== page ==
Macon’s Mulberry Street Murder Mystery

 I made a sobering personal discovery about the Chinese laundrymen who were in my hometown of Macon long before I was born.    Scott Seligman’s detailed book about three Moy brothers, Three Tough Chinamen, briefly mentioned that a cousin of Chicago’s wealthy Sam Moy,  Moy Tung Hi,was murdered at his laundry in Macon in 1895.  That discovery prompted me to do some research which led to even more startling findings.  I discovered from other newspaper articles that Moy Tung Hi was murdered at 519 Mulberry Street at the Sam Lee Laundry, the very same one that my father and mother acquired around 1937 and where I grew up and helped my parents work!

Below is a comparison of how the scene of the crime appeared in 1906 (near right side) and in 1950 (next to the Lanier Hotel)

sam lee laundry 1906 and 1950

Here are the details:

On the night on Feb. 13, 1895, a Chinese laundryman named Moy Tung Hi was shot and killed by a single gunman at the front door of the Sam Lee Laundry in the middle of one of the main streets of Macon, Georgia. A witness heard the assassin and the Chinaman arguing in the laundry just before the murder. He saw the killer calmly leave the scene on foot.   A policeman at one end of the block and two others that were near the other end of the street heard gunshots. They quickly converged at the laundry but the lone gunman escaped. In an account in the Chicago Tribune, a policeman said he was “unable to say whether the fleeing assassin was a white man, Chinaman, or negro.”  

The news article reported that Moy had moved to Macon about a year ago, but there is evidence from an 1885 article that he was already at the Sam Lee Laundry a decade earlier .  In any case, around 1894 apparently Moy  owned  a store in Chicago but fled town due to death threats.  Moy was a member of the Chinese Free Masons that was involved in gambling.  The rival anti-gambling group consisting of highbinders had targeted Moy in retaliation for his opposition to their actions. Consistent with this view was the fact that some of Macon’s handful of Chinese laundrymen had noticed an unfamiliar Chinaman in town a few days before the murder  and he was no longer seen after the crime. However, Chinese in Atlanta doubted it was the work of a highbinder because they maintained that a highbinder would not flee the scene after the crime. Other views about the murder were offered about the assailant.  Some thought it was a jealous Negro, some thought it was a white resident, and still others thought it was a Chinese who owed gambling debts to Moy.

Moy’s cousin, Sam Moy, the wealthiest Chinese in Chicago dispatched another cousin, Moy Tung Quai to Macon to investigate and offer a $1,000 reward.  The anti-gambling organization insisted it had nothing to do with the murder and that the Masons were trying to cast blame on its president, Moy Ah Kee.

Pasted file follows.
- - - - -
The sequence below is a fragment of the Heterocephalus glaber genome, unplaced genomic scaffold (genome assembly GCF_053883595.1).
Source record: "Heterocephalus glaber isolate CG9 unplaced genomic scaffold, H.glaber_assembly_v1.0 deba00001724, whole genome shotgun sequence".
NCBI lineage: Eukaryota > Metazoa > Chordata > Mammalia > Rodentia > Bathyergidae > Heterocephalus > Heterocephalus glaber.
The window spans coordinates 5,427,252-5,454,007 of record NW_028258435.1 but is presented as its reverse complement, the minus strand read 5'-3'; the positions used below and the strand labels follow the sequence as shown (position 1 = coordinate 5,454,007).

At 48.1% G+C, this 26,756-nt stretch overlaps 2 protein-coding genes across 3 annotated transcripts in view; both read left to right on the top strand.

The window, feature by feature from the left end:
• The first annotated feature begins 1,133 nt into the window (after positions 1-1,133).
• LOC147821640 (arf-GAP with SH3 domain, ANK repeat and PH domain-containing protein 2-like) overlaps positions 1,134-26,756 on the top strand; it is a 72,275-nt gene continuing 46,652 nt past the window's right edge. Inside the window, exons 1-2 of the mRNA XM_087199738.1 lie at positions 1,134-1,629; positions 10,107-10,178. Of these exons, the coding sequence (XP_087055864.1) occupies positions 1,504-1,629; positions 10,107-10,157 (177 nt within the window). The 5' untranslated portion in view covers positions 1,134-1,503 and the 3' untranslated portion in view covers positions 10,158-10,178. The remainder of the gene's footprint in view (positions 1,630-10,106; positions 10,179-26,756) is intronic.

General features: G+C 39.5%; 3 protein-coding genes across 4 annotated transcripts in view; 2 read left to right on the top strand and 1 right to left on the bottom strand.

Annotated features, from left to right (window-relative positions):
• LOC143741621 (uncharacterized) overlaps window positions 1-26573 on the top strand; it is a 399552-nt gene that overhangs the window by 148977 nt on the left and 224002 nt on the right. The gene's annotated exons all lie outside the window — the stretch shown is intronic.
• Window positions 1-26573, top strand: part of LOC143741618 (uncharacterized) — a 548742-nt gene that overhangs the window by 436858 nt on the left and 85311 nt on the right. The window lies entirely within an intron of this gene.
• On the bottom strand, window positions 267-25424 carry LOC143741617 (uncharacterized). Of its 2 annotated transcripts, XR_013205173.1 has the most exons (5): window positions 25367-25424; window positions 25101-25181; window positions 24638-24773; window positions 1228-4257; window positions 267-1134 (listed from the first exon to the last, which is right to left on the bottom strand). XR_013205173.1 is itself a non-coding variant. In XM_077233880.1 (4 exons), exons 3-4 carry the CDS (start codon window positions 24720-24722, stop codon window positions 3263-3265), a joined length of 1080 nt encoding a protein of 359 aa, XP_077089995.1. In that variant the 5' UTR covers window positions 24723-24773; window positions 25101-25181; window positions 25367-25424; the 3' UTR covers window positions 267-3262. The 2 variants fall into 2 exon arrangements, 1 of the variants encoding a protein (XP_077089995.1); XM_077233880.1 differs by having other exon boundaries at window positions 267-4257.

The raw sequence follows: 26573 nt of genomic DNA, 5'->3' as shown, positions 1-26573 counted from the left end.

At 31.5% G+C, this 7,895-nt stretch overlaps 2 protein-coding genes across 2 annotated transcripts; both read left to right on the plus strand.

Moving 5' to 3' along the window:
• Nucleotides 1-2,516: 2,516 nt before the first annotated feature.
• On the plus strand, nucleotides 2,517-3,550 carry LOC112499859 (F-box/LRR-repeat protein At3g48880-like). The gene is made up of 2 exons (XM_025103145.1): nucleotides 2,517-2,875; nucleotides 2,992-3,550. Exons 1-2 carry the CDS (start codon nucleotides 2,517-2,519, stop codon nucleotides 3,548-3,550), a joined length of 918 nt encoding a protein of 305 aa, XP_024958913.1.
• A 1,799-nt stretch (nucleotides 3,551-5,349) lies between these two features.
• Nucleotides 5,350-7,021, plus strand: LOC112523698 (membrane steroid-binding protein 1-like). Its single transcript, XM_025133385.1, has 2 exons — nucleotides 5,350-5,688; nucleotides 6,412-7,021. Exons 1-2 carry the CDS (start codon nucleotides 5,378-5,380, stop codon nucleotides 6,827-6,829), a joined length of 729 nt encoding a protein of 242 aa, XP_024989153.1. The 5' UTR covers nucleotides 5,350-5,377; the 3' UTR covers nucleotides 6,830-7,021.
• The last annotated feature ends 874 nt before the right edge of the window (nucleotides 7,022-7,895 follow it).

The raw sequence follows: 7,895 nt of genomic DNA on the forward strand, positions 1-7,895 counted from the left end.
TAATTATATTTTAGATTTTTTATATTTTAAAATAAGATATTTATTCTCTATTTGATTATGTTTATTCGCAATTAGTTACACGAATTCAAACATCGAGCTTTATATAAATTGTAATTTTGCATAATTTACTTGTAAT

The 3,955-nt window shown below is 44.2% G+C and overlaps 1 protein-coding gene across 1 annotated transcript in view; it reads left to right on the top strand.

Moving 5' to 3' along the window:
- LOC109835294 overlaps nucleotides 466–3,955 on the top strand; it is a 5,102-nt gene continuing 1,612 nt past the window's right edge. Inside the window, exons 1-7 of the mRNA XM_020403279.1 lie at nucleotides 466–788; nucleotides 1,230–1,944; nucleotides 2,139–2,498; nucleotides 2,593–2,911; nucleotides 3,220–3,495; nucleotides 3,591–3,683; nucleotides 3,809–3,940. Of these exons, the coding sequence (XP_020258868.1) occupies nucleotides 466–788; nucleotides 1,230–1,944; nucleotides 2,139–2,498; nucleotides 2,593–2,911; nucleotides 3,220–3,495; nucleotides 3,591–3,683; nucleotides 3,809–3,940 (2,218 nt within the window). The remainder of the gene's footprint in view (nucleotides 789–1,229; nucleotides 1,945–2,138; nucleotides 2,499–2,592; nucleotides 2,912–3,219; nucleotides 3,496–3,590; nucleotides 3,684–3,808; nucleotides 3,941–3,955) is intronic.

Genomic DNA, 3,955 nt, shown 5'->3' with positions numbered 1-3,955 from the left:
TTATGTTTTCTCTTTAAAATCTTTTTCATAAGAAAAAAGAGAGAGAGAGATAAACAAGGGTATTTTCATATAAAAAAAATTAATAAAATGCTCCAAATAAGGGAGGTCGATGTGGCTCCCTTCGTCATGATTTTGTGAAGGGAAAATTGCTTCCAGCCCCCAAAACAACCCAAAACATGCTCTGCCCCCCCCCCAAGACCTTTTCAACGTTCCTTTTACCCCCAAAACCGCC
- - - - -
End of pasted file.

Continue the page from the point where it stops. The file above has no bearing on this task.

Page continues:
The funeral was held in Atlanta on a snowy afternoon before a crowd of about 300 that included curious onlookers at the Westview Cemetery where Chinese who died in all areas in the South were buried. An Atlanta newspaper report described the  unusual ceremony that began with a Christian minister presiding, complete with readings from the Bible and the singing of hymns, followed by a Chinese  ceremony in which they each dropped three clods of dirt onto the casket.  The grave was then filled in to the accompaniment of a background  that the reporter described as the “crooning of the brethren suggestive of a rookery.”  Then a ritual followed with incense burning and sprinkling of chicken gizzards over the resting place. Some one else tossed down “a chop stick, followed by a huge piece of pork, several chickens, a carrot and a quantity of dry rice…. A wash basin__with a large towel folded over, was placed as the finishing touches to the funeral pile,”


Scott D. Seligman. (2012) Three Tough Chinamen. Hong Kong: Earnshaw Books

“Tung Hai’s Murder. Chicago Chinamen Are Interested and Want the Murderer Captured. They Decide to Offer A Reward. Some of Them Suspect the Highbinders of Committing It.  A Bitter Feud Exists Among Them The Masons Outnumber the Highbinders Ten to One—The Wealthiest Chinaman in Chicago the Dead Man’s Cousin.” Atlanta Constitution, Feb. 17, 1895.

“Hung Ti to Earth. The Body of the Murdered Celestial Laid to Rest in Westview. Religious Ceremonies At The Grave.  Chicken Gizzards Were Plentiful and a Wash Basic Placed There, Too.  Quai Tung, From Chicago, Present. Nearly $2,00 0Has Been Offered As a Reward, and It Remains for the Macon Officers to Nose the Track,” Atlanta Constitution, Feb. 18, 1895.

“Say It Is A Trap for Moy Ah Kee.  Chicago Chinaman Charged with Complicity in a Murder in Macon, Ga.”  Chicago Tribune, Feb. 19, 1895.



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